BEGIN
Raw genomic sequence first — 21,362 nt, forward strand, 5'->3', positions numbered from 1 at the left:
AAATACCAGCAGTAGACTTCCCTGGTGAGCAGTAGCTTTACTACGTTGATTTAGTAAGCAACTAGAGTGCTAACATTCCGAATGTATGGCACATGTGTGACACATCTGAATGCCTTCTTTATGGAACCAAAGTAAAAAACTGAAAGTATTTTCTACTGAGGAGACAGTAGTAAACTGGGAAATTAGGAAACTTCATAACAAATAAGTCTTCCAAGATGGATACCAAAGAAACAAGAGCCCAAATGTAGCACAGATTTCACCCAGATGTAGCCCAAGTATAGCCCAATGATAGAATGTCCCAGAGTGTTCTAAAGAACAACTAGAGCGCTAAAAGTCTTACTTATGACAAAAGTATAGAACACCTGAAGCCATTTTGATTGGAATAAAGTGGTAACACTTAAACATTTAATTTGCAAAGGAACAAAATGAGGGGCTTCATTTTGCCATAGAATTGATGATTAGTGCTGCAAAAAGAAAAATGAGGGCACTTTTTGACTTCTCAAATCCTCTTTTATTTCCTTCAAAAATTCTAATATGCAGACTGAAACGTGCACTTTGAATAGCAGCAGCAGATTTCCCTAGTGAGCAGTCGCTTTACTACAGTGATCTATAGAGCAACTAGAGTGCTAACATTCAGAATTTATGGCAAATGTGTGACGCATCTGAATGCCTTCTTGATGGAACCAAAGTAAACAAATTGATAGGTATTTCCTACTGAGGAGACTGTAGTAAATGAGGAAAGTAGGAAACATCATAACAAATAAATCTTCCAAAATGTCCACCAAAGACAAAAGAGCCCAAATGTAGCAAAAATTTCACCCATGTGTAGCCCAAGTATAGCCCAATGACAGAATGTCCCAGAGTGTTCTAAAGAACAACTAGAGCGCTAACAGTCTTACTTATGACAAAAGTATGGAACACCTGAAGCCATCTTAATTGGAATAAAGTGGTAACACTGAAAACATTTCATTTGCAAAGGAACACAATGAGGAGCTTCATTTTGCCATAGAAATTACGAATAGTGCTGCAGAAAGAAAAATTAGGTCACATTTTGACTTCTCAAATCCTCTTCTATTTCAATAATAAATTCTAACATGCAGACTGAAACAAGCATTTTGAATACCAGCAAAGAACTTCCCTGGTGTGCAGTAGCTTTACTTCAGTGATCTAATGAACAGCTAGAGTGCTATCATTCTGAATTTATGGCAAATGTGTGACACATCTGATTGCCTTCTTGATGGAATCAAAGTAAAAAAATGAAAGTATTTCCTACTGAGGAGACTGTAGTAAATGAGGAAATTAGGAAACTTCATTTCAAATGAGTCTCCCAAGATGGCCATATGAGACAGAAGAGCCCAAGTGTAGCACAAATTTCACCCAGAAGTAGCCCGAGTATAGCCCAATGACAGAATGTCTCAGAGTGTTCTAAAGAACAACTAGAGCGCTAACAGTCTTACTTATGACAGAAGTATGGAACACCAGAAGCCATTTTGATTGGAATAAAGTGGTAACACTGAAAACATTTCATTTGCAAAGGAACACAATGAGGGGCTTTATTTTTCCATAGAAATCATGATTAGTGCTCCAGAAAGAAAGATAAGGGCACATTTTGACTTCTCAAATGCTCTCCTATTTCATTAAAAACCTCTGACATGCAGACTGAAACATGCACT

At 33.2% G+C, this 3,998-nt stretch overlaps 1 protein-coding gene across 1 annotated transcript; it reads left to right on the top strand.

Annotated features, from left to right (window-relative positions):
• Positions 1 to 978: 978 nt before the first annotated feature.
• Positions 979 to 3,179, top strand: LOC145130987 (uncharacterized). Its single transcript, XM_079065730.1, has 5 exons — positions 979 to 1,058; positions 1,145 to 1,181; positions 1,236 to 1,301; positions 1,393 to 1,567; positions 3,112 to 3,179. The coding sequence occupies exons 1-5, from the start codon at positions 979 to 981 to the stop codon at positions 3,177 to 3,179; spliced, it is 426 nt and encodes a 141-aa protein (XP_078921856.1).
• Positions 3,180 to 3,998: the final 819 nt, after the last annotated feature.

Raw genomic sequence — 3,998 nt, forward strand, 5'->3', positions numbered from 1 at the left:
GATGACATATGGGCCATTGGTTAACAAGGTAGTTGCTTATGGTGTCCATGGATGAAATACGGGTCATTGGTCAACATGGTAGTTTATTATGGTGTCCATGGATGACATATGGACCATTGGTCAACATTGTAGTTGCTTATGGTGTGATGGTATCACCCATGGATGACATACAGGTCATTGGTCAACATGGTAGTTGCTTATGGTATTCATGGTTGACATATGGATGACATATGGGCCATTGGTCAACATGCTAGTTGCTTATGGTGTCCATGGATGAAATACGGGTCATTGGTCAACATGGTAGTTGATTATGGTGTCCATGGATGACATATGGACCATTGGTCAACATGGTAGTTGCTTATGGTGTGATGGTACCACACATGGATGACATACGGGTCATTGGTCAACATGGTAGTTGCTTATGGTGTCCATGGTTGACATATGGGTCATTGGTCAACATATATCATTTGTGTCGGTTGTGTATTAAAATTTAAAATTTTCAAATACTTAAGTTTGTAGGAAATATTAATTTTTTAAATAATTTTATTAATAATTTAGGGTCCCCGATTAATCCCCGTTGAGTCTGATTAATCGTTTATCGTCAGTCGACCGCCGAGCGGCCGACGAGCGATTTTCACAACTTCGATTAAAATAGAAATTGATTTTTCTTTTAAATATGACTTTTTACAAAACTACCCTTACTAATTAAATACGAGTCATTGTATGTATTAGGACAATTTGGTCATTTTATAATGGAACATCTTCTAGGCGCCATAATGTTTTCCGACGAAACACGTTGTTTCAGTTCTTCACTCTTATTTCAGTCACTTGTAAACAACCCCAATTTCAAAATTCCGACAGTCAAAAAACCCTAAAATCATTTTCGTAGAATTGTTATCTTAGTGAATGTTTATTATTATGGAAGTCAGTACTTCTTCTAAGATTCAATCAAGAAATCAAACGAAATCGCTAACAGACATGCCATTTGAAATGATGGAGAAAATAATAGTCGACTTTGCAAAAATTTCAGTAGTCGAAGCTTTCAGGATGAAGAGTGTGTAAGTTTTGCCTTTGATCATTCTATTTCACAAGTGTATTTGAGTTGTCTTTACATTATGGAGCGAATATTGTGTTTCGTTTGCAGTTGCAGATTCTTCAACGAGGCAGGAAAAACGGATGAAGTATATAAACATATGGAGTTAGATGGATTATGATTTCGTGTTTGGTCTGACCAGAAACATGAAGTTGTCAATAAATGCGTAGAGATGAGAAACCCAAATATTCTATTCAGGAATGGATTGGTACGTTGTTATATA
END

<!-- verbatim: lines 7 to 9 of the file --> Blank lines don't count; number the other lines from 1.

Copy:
• Positions 3,180 to 3,998: the final 819 nt, after the last annotated feature.

Raw genomic sequence — 3,998 nt, forward strand, 5'->3', positions numbered from 1 at the left:
GATGACATATGGGCCATTGGTTAACAAGGTAGTTGCTTATGGTGTCCATGGATGAAATACGGGTCATTGGTCAACATGGTAGTTTATTATGGTGTCCATGGATGACATATGGACCATTGGTCAACATTGTAGTTGCTTATGGTGTGATGGTATCACCCATGGATGACATACAGGTCATTGGTCAACATGGTAGTTGCTTATGGTATTCATGGTTGACATATGGATGACATATGGGCCATTGGTCAACATGCTAGTTGCTTATGGTGTCCATGGATGAAATACGGGTCATTGGTCAACATGGTAGTTGATTATGGTGTCCATGGATGACATATGGACCATTGGTCAACATGGTAGTTGCTTATGGTGTGATGGTACCACACATGGATGACATACGGGTCATTGGTCAACATGGTAGTTGCTTATGGTGTCCATGGTTGACATATGGGTCATTGGTCAACATATATCATTTGTGTCGGTTGTGTATTAAAATTTAAAATTTTCAAATACTTAAGTTTGTAGGAAATATTAATTTTTTAAATAATTTTATTAATAATTTAGGGTCCCCGATTAATCCCCGTTGAGTCTGATTAATCGTTTATCGTCAGTCGACCGCCGAGCGGCCGACGAGCGATTTTCACAACTTCGATTAAAATAGAAATTGATTTTTCTTTTAAATATGACTTTTTACAAAACTACCCTTACTAATTAAATACGAGTCATTGTATGTATTAGGACAATTTGGTCATTTTATAATGGAACATCTTCTAGGCGCCATAATGTTTTCCGACGAAACACGTTGTTTCAGTTCTTCACTCTTATTTCAGTCACTTGTAAACAACCCCAATTTCAAAATTCCGACAGTCAAAAAACCCTAAAATCATTTTCGTAGAATTGTTATCTTAGTGAATGTTTATTATTATGGAAGTCAGTACTTCTTCTAAGATTCAATCAAGAAATCAAACGAAATCGCTAACAGACATGCCATTTGAAATGATGGAGAAAATAATAGTCGACTTTGCAAAAATTTCAGTAGTCGAAGCTTTCAGGATGAAGAGTGTGTAAGTTTTGCCTTTGATCATTCTATTTCACAAGTGTATTTGAGTTGTCTTTACATTATGGAGCGAATATTGTGTTTCGTTTGCAGTTGCAGATTCTTCAACGAGGCAGGAAAAACGGATGAAGTATATAAACATATGGAGTTAGATGGATTATGATTTCGTGTTTGGTCTGACCAGAAACATGAAGTTGTCAATAAATGCGTAGAGATGAGAAACCCAAATATTCTATTCAGGAATGGATTGGTACGTTGTTATATA